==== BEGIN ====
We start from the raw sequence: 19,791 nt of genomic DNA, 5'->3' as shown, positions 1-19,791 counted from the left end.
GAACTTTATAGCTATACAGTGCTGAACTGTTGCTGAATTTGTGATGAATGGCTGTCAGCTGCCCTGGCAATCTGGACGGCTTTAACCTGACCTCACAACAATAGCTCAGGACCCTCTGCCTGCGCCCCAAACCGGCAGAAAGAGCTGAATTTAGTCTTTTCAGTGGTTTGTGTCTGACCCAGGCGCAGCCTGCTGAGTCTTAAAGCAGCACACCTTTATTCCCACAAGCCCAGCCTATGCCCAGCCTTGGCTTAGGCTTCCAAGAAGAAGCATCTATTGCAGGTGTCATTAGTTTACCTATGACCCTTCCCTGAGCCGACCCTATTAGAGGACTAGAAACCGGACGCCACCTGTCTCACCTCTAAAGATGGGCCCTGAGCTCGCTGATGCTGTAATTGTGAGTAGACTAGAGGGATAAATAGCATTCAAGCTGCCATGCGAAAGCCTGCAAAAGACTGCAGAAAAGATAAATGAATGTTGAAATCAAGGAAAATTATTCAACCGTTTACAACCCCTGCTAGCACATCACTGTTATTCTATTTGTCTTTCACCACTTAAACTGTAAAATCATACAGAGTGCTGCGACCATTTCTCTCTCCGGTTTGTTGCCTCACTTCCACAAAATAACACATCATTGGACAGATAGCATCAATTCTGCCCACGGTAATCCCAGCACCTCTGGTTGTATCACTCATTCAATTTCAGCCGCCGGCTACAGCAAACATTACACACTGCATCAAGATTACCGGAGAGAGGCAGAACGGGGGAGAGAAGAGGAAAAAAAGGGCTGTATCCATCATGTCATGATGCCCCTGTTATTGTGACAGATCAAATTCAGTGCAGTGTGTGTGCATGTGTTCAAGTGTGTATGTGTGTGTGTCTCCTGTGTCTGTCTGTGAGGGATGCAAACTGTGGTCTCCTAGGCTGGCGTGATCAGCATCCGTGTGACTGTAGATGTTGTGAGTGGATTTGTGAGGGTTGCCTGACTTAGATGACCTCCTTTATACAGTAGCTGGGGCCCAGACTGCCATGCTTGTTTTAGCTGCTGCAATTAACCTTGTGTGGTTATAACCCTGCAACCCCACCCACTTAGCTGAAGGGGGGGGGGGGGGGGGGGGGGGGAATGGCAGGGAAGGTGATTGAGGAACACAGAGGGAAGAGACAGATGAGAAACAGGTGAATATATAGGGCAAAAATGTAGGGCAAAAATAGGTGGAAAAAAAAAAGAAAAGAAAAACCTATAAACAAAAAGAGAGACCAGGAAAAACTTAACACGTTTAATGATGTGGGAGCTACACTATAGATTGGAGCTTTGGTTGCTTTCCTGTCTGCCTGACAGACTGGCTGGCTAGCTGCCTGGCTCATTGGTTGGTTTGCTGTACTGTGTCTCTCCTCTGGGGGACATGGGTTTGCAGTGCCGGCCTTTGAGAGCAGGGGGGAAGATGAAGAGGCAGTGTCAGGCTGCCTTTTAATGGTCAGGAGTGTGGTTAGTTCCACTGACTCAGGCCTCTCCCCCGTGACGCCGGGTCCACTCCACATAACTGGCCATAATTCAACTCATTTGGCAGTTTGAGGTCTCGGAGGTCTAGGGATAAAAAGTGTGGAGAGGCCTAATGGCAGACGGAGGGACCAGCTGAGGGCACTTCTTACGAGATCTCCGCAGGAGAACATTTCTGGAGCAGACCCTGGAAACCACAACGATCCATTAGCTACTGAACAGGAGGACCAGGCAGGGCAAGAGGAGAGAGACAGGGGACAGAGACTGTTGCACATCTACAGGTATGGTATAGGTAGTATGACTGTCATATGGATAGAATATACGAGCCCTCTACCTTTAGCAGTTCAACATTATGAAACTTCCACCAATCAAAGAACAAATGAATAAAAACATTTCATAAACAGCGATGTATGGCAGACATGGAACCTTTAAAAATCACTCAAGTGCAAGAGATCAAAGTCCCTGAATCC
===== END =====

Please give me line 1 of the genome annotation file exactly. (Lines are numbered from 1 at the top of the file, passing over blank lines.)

We start from the raw sequence: 19,791 nt of genomic DNA, 5'->3' as shown, positions 1-19,791 counted from the left end.